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14september2011usDharamshala, India: The US State Department in its International Religious Freedom Report, which was published Tuesday (13 September), said the Chinese government's repression of religious freedom remained severe in Tibet during the reporting period of July-December 2010. (Read full report)

"In China, Tibetan Buddhists, Uighur Muslims, "house church" Christians all suffer from government attempts to restrict their religious practice," Secretary of State Hillary Rodham Clinton said during the release of the report.

"The [Chinese] constitution protects religious freedom for all citizens but, in practice, the government generally enforced other laws and policies that restrict religious freedom," the report said.

"The government's level of respect for religious freedom remained poor in the Tibet Autonomous Region and other Tibetan areas. Repression was severe, particularly during "sensitive periods" such as the Shanghai World Expo or the Asian Games in Guangzhou," it noted.

It said "control over religious practice and the day-to-day management of monasteries and other religious institutions continued to be extraordinarily tight. Monks and nuns reported that government restrictions continued to interfere with their ability to carry out the teaching and practice of Tibetan Buddhist religious traditions."

"The residents continued to face societal discrimination, including, for example, being denied rooms at hotels in large cities, including Beijing, Shanghai, and Chengdu, during the 2010 Shanghai World Expo (April 30 to October 31, 2010)," it noted.

The US government encouraged the government and local authorities to respect religious freedom and allow Tibetans to preserve and develop their religious traditions.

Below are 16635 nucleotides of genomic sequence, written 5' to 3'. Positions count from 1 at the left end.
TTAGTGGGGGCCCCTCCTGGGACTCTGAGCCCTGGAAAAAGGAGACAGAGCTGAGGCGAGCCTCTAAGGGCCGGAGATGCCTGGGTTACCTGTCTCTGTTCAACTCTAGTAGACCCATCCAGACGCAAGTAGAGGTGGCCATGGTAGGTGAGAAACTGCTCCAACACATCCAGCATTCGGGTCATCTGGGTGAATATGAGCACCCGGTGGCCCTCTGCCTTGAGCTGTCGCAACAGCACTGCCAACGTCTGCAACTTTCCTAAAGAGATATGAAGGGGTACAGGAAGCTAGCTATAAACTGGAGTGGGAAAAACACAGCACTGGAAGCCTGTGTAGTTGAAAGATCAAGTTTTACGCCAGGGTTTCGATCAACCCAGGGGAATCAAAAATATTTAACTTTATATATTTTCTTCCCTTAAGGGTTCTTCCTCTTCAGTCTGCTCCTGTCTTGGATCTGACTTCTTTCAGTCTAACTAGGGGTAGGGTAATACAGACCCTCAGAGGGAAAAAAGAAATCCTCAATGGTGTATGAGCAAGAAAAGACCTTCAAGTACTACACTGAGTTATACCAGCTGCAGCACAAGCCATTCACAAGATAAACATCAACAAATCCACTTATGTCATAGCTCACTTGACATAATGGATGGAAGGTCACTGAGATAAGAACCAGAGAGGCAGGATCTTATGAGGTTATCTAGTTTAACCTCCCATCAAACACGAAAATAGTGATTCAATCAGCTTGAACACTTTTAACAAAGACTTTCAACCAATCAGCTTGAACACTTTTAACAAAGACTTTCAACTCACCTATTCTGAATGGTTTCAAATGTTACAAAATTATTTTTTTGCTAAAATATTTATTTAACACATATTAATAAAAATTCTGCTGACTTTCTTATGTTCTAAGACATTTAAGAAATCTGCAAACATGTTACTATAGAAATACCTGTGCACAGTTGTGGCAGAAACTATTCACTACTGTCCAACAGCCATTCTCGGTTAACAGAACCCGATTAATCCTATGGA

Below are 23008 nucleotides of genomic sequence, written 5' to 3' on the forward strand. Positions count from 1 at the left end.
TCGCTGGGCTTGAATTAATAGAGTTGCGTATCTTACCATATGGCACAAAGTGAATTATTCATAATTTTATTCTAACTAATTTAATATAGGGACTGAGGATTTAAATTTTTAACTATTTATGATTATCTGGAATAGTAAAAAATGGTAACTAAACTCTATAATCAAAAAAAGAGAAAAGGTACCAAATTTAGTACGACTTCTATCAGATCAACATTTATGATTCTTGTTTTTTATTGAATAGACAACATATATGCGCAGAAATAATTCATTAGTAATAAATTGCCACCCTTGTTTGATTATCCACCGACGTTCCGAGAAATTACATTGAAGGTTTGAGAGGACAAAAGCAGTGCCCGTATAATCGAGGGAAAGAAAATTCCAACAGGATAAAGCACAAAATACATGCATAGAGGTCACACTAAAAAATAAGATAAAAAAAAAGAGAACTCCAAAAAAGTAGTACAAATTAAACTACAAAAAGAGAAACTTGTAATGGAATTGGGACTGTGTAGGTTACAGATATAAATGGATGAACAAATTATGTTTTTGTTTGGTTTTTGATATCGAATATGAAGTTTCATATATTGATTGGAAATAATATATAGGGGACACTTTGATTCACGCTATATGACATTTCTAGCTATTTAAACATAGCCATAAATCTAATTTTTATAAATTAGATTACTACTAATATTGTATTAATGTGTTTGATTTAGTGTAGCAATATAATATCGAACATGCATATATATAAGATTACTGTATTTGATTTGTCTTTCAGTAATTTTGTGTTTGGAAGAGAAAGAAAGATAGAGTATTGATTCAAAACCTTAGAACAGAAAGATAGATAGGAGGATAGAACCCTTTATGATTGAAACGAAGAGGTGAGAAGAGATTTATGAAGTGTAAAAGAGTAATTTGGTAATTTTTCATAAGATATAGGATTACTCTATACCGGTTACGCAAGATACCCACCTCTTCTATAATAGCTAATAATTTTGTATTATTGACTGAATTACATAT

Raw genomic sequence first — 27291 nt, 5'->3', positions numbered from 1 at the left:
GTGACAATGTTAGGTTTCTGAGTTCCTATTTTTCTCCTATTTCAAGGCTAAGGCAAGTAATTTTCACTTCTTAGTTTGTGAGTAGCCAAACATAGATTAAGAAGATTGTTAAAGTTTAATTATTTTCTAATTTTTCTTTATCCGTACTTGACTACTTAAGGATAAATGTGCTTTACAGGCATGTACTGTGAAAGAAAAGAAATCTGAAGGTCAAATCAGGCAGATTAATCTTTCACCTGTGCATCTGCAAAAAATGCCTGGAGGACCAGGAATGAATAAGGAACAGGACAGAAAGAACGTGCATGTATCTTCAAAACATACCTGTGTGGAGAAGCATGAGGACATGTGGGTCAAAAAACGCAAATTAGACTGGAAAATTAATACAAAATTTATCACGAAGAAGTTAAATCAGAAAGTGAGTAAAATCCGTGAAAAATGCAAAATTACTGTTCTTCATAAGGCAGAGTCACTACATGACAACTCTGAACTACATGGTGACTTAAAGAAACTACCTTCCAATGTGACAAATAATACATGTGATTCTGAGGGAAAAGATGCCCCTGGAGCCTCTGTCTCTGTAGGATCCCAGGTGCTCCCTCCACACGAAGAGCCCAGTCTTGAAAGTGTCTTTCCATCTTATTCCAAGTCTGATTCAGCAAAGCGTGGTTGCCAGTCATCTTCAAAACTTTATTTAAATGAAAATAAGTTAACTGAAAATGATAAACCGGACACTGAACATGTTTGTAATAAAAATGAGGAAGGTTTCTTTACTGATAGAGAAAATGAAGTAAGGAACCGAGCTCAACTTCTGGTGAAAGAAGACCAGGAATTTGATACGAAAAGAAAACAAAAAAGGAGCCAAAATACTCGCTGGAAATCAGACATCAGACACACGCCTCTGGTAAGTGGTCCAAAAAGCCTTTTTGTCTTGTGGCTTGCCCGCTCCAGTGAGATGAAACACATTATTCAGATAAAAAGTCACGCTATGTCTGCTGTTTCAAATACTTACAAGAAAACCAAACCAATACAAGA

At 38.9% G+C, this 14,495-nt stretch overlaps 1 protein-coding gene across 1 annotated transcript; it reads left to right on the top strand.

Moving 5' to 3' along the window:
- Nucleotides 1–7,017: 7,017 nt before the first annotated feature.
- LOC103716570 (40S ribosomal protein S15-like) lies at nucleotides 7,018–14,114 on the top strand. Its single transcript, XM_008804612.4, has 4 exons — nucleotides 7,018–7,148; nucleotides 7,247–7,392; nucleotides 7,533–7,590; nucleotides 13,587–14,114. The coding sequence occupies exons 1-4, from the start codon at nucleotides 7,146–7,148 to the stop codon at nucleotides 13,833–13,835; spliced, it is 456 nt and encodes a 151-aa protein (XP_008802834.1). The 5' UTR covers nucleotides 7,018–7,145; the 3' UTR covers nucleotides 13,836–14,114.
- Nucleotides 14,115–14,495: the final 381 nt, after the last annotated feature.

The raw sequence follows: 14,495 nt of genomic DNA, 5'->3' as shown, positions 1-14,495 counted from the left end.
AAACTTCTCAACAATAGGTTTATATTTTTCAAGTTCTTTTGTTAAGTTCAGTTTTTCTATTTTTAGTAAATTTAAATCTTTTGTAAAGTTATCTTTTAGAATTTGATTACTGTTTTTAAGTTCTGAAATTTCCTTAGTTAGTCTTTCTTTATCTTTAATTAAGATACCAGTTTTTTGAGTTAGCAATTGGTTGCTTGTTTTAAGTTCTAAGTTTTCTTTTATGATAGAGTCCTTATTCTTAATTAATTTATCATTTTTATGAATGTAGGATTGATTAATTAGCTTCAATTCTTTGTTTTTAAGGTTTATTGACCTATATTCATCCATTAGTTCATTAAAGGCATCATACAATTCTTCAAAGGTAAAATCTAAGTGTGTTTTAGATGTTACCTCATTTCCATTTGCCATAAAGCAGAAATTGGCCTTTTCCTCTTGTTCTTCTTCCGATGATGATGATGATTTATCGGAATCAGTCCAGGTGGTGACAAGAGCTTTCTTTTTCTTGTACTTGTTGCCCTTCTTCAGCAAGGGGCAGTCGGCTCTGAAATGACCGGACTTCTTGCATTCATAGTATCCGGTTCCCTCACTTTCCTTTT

The US government protested religious persecution and discrimination, discussed individual cases with the authorities, and requested further information about specific incidents.

US government officials continued to urge government leaders to engage in constructive dialogue with the Dalai Lama and his representatives and address policies in Tibetan areas that have created tensions due to their effect on Tibetan religion, culture, and livelihoods, as well as the environment.

"As we look around the world, in fact, we see many countries where governments deny their people the most fundamental human rights: the right to believe according to their own conscience - including the freedom to not believe or not follow the religion favored by their government; the right to practice their religion freely, without risking discrimination, arrest, or violence; and the right to educate their children in their own religious traditions; and the freedom to express their beliefs," Secretary Clinton said in her remarks.

"As we release this report, we reaffirm the role that religious freedom and tolerance play in building stable and harmonious societies," Clinton said.

"The protection of religious freedom is a fundamental concern of the United States going back to the earliest days of our republic, and it remains so today," she said.

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E-mail: editor@thetibetpost.com


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